Toyota's sales were also below its maximum build capacity, but not by much. The Tacoma shares its production line with Tundra, so occasionally, Toyota will build up some Tundras at the expense of the Tacoma. Conveniently, the Tundra was also down. Thus, we now know that the actual monthly sales of the Tacoma at about 17,000 units vs. the Colorado's approximately 8,500 units is about where the market ends up when both companies have enough trucks on the lot to satisfy demand.

The Nissan Frontier continued to sell extremely well for a truck designed back before round tires. With just under 7,000 Frontiers sold, Nissan came danger close to matching the sales of the super-new Colorado, which now has an improved engine and transmission, just in its second year of production. Nissan's product planners should be given a huge bonus for taking the past three years off and leaving the Frontier old-school. (Conclusion on page 2)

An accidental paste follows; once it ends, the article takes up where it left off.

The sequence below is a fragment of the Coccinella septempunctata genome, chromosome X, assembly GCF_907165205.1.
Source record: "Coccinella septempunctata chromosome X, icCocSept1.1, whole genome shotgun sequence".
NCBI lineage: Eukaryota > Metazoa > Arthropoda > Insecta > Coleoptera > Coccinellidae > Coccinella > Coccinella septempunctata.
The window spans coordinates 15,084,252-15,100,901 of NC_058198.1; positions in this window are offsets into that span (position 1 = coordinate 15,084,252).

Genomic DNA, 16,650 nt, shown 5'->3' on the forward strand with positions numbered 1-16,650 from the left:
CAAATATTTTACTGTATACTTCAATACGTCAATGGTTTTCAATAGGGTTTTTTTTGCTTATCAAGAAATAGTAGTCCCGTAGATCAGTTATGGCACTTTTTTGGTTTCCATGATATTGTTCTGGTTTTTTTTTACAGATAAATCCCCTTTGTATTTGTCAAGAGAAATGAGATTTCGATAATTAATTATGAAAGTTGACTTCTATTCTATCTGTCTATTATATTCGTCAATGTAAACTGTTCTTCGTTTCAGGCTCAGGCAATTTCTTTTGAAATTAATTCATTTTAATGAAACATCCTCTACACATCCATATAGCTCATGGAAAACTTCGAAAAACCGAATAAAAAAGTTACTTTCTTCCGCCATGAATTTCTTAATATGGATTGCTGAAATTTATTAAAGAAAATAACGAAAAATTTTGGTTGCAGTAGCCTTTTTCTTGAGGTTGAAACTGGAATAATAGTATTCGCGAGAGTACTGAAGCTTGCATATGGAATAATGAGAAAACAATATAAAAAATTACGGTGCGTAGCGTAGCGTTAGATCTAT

Sales of the Ridgeline are technically way up. How far up? Honda literally reported a sales increase of 972,300% for Ridgeline this month. We are not kidding. The sales report had that figure listed. That is the result when a company sells exactly one truck in March of 2016 and then sells 3,778 the next year in that same month. We say the Ridgeline is "down" because it has sold in larger numbers in recent months. We should also mention that this author thinks the Ridgeline is the best truck sold in America right now in case bias is on your mind.

So, after many months of reporting that Toyota and GM were both selling at the maximum of their capacity, we now know what happens when they don't. The result is that the Toyota Tacoma absolutely crushes every other competitor in sales. Don't tell Consumer Reports. They reported just two weeks ago that the Tacoma was one of the 10 worst vehicles in America. Apparently, truck buyers have a different viewpoint.